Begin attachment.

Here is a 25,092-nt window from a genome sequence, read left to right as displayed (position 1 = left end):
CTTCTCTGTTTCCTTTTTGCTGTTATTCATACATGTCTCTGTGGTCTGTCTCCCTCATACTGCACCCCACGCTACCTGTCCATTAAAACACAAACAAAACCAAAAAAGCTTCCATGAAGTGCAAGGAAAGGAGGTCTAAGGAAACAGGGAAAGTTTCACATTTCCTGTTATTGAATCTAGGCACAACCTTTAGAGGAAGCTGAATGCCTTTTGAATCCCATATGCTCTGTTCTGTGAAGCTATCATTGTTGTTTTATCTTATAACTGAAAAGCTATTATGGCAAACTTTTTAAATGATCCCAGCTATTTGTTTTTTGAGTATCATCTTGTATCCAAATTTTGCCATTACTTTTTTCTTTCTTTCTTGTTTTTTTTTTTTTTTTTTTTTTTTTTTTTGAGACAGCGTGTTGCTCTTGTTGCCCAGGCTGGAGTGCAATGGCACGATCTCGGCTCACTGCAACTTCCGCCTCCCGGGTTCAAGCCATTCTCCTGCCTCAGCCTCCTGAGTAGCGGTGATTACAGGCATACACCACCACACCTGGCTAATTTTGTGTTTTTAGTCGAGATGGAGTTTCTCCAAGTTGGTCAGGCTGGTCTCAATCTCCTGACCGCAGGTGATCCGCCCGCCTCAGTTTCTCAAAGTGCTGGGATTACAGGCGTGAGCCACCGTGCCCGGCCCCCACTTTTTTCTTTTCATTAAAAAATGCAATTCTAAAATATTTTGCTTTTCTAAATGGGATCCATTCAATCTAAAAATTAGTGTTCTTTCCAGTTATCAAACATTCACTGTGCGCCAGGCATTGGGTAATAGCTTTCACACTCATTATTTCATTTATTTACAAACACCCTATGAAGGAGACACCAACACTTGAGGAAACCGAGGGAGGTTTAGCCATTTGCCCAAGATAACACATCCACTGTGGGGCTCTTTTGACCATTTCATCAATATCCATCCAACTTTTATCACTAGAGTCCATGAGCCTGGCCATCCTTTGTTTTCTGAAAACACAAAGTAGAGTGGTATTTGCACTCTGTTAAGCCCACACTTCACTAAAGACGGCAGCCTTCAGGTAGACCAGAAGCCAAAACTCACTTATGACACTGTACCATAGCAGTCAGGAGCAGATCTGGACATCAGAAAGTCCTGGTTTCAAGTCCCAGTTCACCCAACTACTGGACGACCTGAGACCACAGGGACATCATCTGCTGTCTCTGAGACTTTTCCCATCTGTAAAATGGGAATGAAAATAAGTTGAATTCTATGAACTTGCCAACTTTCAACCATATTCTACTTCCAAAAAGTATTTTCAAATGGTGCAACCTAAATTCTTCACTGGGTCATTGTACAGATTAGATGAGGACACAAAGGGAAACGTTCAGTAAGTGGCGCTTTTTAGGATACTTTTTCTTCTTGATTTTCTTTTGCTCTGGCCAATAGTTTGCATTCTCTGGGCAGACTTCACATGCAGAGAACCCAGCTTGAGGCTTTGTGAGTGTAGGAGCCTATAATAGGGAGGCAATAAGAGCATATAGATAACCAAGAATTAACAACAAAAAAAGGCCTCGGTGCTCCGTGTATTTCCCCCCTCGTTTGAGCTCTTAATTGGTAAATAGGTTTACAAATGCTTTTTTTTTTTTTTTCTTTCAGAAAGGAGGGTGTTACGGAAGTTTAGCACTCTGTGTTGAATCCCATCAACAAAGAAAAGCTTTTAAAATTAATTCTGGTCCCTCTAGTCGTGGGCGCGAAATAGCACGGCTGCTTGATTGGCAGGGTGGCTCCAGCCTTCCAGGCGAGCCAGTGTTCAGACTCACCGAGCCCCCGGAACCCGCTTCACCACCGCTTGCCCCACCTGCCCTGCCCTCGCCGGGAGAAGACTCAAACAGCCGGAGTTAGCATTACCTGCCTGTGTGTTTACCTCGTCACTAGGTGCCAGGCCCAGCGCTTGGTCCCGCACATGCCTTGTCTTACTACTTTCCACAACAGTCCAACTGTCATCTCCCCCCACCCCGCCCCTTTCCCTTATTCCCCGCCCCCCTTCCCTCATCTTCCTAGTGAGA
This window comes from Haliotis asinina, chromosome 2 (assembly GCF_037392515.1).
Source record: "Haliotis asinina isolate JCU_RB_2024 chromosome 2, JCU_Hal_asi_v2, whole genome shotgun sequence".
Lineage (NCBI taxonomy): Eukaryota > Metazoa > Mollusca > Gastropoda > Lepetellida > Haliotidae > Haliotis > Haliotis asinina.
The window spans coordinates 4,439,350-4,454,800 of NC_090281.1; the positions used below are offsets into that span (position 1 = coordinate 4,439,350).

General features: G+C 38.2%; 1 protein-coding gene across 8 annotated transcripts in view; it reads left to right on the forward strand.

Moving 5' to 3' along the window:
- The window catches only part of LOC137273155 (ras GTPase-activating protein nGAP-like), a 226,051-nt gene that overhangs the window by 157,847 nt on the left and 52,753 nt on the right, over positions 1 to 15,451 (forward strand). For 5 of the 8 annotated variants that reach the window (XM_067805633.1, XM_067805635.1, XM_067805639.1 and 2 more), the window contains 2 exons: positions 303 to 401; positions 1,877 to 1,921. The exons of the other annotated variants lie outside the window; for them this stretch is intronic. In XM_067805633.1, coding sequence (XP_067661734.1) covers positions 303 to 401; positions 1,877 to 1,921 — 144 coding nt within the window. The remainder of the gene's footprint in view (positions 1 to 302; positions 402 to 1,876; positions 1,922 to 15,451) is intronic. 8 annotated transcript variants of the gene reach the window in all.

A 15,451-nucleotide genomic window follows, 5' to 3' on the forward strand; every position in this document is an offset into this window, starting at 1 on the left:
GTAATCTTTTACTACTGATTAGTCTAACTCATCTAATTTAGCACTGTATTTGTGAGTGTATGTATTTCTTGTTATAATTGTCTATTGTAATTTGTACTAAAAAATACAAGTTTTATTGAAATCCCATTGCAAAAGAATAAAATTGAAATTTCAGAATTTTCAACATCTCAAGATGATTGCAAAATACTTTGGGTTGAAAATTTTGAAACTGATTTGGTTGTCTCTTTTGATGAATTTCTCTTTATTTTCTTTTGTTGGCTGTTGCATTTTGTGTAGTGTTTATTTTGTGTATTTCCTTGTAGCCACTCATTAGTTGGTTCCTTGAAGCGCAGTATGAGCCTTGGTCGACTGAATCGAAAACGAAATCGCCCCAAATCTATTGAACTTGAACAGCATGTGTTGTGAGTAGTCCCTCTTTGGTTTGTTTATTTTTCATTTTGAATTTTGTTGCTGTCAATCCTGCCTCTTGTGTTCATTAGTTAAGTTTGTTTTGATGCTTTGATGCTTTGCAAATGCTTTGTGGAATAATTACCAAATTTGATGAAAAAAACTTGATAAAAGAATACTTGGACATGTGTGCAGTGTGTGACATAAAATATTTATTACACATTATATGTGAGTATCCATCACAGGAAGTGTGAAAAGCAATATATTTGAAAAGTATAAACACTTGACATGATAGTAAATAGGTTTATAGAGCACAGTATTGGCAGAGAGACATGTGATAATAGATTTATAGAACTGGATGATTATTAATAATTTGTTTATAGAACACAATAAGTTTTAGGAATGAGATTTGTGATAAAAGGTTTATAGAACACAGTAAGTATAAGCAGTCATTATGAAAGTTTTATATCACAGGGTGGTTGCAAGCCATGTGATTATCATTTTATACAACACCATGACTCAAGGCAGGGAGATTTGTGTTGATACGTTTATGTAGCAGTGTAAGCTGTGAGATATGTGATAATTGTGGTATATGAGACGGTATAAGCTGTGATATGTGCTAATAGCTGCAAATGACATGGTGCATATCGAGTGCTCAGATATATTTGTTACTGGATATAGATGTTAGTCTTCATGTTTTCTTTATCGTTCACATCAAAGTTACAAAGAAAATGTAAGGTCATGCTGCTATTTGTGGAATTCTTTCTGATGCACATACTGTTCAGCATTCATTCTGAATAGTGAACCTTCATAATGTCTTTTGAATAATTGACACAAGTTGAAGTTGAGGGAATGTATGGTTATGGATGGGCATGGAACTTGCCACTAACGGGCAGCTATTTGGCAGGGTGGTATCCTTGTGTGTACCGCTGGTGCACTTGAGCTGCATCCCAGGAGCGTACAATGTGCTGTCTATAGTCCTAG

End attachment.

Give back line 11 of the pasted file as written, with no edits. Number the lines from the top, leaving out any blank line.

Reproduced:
GTAATCTTTTACTACTGATTAGTCTAACTCATCTAATTTAGCACTGTATTTGTGAGTGTATGTATTTCTTGTTATAATTGTCTATTGTAATTTGTACTAAAAAATACAAGTTTTATTGAAATCCCATTGCAAAAGAATAAAATTGAAATTTCAGAATTTTCAACATCTCAAGATGATTGCAAAATACTTTGGGTTGAAAATTTTGAAACTGATTTGGTTGTCTCTTTTGATGAATTTCTCTTTATTTTCTTTTGTTGGCTGTTGCATTTTGTGTAGTGTTTATTTTGTGTATTTCCTTGTAGCCACTCATTAGTTGGTTCCTTGAAGCGCAGTATGAGCCTTGGTCGACTGAATCGAAAACGAAATCGCCCCAAATCTATTGAACTTGAACAGCATGTGTTGTGAGTAGTCCCTCTTTGGTTTGTTTATTTTTCATTTTGAATTTTGTTGCTGTCAATCCTGCCTCTTGTGTTCATTAGTTAAGTTTGTTTTGATGCTTTGATGCTTTGCAAATGCTTTGTGGAATAATTACCAAATTTGATGAAAAAAACTTGATAAAAGAATACTTGGACATGTGTGCAGTGTGTGACATAAAATATTTATTACACATTATATGTGAGTATCCATCACAGGAAGTGTGAAAAGCAATATATTTGAAAAGTATAAACACTTGACATGATAGTAAATAGGTTTATAGAGCACAGTATTGGCAGAGAGACATGTGATAATAGATTTATAGAACTGGATGATTATTAATAATTTGTTTATAGAACACAATAAGTTTTAGGAATGAGATTTGTGATAAAAGGTTTATAGAACACAGTAAGTATAAGCAGTCATTATGAAAGTTTTATATCACAGGGTGGTTGCAAGCCATGTGATTATCATTTTATACAACACCATGACTCAAGGCAGGGAGATTTGTGTTGATACGTTTATGTAGCAGTGTAAGCTGTGAGATATGTGATAATTGTGGTATATGAGACGGTATAAGCTGTGATATGTGCTAATAGCTGCAAATGACATGGTGCATATCGAGTGCTCAGATATATTTGTTACTGGATATAGATGTTAGTCTTCATGTTTTCTTTATCGTTCACATCAAAGTTACAAAGAAAATGTAAGGTCATGCTGCTATTTGTGGAATTCTTTCTGATGCACATACTGTTCAGCATTCATTCTGAATAGTGAACCTTCATAATGTCTTTTGAATAATTGACACAAGTTGAAGTTGAGGGAATGTATGGTTATGGATGGGCATGGAACTTGCCACTAACGGGCAGCTATTTGGCAGGGTGGTATCCTTGTGTGTACCGCTGGTGCACTTGAGCTGCATCCCAGGAGCGTACAATGTGCTGTCTATAGTCCTAG